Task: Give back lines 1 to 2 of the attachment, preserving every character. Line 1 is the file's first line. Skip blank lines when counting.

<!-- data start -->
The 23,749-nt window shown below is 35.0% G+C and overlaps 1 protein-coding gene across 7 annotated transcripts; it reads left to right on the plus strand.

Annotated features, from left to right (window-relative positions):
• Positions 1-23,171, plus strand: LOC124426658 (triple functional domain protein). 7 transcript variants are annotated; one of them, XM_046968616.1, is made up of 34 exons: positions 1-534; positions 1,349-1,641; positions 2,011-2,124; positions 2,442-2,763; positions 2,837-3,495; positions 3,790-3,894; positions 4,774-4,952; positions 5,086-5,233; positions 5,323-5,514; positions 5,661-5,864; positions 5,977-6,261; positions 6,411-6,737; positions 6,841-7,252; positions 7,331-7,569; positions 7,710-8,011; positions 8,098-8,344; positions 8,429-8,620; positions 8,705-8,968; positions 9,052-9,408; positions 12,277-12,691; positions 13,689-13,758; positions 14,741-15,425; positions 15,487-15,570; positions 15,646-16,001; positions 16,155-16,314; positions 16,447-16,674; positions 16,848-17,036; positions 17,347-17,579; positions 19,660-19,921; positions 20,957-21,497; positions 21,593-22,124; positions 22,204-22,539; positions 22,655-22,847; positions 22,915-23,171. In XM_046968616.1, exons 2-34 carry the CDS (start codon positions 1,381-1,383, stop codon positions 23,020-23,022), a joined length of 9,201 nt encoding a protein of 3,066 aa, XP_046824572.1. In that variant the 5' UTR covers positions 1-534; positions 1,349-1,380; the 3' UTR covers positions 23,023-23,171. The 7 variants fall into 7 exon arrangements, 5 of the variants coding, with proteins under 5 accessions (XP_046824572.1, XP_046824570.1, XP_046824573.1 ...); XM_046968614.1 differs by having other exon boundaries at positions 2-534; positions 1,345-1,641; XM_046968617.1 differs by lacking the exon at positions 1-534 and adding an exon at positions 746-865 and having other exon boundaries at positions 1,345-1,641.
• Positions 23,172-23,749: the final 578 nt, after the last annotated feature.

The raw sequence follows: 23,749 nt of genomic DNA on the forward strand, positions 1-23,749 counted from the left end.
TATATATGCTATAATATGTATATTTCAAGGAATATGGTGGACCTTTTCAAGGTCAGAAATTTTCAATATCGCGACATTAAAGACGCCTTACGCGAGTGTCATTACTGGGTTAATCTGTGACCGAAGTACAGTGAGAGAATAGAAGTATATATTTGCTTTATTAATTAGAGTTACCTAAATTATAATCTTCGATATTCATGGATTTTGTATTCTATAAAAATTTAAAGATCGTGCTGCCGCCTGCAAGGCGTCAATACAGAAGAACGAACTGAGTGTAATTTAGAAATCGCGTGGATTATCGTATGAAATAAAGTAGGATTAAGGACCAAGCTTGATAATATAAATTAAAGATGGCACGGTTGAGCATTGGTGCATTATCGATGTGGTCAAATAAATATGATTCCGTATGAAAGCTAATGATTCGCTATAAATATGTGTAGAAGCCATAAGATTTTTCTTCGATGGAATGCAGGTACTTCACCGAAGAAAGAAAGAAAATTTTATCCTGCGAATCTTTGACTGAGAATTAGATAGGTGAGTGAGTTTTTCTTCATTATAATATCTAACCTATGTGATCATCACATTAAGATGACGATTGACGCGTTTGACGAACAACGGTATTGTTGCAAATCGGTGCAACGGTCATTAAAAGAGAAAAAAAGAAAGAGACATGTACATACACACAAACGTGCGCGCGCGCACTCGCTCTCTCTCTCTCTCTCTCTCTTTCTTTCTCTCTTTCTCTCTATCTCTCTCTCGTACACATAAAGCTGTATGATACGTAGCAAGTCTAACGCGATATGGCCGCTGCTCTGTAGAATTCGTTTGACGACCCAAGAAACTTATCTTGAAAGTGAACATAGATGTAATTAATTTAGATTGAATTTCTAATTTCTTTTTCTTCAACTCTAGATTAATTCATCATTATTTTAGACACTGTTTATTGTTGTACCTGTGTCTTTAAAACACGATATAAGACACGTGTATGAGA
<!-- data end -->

The 23,749-nt window shown below is 35.0% G+C and overlaps 1 protein-coding gene across 7 annotated transcripts; it reads left to right on the plus strand.

Annotated features, from left to right (window-relative positions):